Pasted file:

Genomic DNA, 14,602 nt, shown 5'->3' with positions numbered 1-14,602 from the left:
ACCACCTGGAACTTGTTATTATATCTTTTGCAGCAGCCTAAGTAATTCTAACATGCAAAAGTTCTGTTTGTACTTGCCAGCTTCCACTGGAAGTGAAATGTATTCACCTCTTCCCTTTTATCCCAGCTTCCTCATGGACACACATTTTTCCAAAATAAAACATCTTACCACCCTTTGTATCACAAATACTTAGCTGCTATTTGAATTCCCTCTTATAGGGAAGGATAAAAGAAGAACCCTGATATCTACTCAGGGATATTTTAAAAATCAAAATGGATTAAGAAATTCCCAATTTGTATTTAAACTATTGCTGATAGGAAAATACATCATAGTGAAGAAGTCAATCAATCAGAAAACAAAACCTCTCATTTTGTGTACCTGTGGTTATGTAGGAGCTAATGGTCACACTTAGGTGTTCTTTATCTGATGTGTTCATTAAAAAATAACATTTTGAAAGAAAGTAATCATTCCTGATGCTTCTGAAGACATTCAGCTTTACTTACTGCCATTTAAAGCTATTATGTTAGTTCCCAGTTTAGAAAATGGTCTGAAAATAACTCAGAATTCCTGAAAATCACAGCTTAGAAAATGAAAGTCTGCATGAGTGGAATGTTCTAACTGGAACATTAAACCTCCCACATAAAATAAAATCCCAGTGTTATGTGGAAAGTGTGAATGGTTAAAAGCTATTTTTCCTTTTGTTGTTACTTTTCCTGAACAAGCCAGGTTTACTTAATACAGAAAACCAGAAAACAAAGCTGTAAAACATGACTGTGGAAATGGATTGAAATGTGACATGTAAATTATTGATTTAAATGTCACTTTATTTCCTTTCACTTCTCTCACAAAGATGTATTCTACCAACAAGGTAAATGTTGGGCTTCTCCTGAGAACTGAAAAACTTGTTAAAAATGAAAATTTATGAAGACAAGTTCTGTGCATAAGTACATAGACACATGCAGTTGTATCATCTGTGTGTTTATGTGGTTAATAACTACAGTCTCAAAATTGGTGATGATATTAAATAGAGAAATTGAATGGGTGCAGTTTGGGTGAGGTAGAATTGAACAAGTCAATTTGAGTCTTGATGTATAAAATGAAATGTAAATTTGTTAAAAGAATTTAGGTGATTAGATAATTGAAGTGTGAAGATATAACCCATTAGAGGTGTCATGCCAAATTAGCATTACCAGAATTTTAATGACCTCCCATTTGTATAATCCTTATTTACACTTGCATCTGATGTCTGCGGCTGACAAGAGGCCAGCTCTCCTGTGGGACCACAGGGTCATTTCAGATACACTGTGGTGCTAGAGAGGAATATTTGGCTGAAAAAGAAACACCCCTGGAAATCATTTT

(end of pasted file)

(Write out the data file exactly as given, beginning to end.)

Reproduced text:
Genomic DNA, 14,602 nt, shown 5'->3' with positions numbered 1-14,602 from the left:
ACCACCTGGAACTTGTTATTATATCTTTTGCAGCAGCCTAAGTAATTCTAACATGCAAAAGTTCTGTTTGTACTTGCCAGCTTCCACTGGAAGTGAAATGTATTCACCTCTTCCCTTTTATCCCAGCTTCCTCATGGACACACATTTTTCCAAAATAAAACATCTTACCACCCTTTGTATCACAAATACTTAGCTGCTATTTGAATTCCCTCTTATAGGGAAGGATAAAAGAAGAACCCTGATATCTACTCAGGGATATTTTAAAAATCAAAATGGATTAAGAAATTCCCAATTTGTATTTAAACTATTGCTGATAGGAAAATACATCATAGTGAAGAAGTCAATCAATCAGAAAACAAAACCTCTCATTTTGTGTACCTGTGGTTATGTAGGAGCTAATGGTCACACTTAGGTGTTCTTTATCTGATGTGTTCATTAAAAAATAACATTTTGAAAGAAAGTAATCATTCCTGATGCTTCTGAAGACATTCAGCTTTACTTACTGCCATTTAAAGCTATTATGTTAGTTCCCAGTTTAGAAAATGGTCTGAAAATAACTCAGAATTCCTGAAAATCACAGCTTAGAAAATGAAAGTCTGCATGAGTGGAATGTTCTAACTGGAACATTAAACCTCCCACATAAAATAAAATCCCAGTGTTATGTGGAAAGTGTGAATGGTTAAAAGCTATTTTTCCTTTTGTTGTTACTTTTCCTGAACAAGCCAGGTTTACTTAATACAGAAAACCAGAAAACAAAGCTGTAAAACATGACTGTGGAAATGGATTGAAATGTGACATGTAAATTATTGATTTAAATGTCACTTTATTTCCTTTCACTTCTCTCACAAAGATGTATTCTACCAACAAGGTAAATGTTGGGCTTCTCCTGAGAACTGAAAAACTTGTTAAAAATGAAAATTTATGAAGACAAGTTCTGTGCATAAGTACATAGACACATGCAGTTGTATCATCTGTGTGTTTATGTGGTTAATAACTACAGTCTCAAAATTGGTGATGATATTAAATAGAGAAATTGAATGGGTGCAGTTTGGGTGAGGTAGAATTGAACAAGTCAATTTGAGTCTTGATGTATAAAATGAAATGTAAATTTGTTAAAAGAATTTAGGTGATTAGATAATTGAAGTGTGAAGATATAACCCATTAGAGGTGTCATGCCAAATTAGCATTACCAGAATTTTAATGACCTCCCATTTGTATAATCCTTATTTACACTTGCATCTGATGTCTGCGGCTGACAAGAGGCCAGCTCTCCTGTGGGACCACAGGGTCATTTCAGATACACTGTGGTGCTAGAGAGGAATATTTGGCTGAAAAAGAAACACCCCTGGAAATCATTTT